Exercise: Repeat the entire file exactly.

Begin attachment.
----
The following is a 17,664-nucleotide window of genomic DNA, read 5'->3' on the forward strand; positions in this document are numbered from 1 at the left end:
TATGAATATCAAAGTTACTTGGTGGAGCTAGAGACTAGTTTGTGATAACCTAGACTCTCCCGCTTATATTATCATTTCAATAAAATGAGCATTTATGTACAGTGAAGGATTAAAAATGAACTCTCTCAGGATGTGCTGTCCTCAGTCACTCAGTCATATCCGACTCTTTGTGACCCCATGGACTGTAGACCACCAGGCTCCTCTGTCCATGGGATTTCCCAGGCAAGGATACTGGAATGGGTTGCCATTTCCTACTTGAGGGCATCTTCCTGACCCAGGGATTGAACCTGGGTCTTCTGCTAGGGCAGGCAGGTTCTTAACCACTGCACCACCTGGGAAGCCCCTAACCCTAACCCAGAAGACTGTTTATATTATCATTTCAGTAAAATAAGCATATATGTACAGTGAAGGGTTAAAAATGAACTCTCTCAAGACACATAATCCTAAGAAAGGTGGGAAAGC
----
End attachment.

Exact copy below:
The following is a 17,664-nucleotide window of genomic DNA, read 5'->3' on the forward strand; positions in this document are numbered from 1 at the left end:
TATGAATATCAAAGTTACTTGGTGGAGCTAGAGACTAGTTTGTGATAACCTAGACTCTCCCGCTTATATTATCATTTCAATAAAATGAGCATTTATGTACAGTGAAGGATTAAAAATGAACTCTCTCAGGATGTGCTGTCCTCAGTCACTCAGTCATATCCGACTCTTTGTGACCCCATGGACTGTAGACCACCAGGCTCCTCTGTCCATGGGATTTCCCAGGCAAGGATACTGGAATGGGTTGCCATTTCCTACTTGAGGGCATCTTCCTGACCCAGGGATTGAACCTGGGTCTTCTGCTAGGGCAGGCAGGTTCTTAACCACTGCACCACCTGGGAAGCCCCTAACCCTAACCCAGAAGACTGTTTATATTATCATTTCAGTAAAATAAGCATATATGTACAGTGAAGGGTTAAAAATGAACTCTCTCAAGACACATAATCCTAAGAAAGGTGGGAAAGC